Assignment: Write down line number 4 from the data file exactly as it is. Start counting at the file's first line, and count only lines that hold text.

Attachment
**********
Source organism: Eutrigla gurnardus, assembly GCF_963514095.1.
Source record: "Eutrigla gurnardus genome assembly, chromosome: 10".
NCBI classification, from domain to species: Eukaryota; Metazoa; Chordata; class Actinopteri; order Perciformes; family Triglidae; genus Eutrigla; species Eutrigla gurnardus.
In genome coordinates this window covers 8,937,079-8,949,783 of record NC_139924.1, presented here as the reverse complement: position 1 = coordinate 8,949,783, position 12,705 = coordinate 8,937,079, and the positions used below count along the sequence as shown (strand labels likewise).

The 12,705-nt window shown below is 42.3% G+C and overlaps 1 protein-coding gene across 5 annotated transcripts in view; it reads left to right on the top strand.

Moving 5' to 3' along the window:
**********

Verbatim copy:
In genome coordinates this window covers 8,937,079-8,949,783 of record NC_139924.1, presented here as the reverse complement: position 1 = coordinate 8,949,783, position 12,705 = coordinate 8,937,079, and the positions used below count along the sequence as shown (strand labels likewise).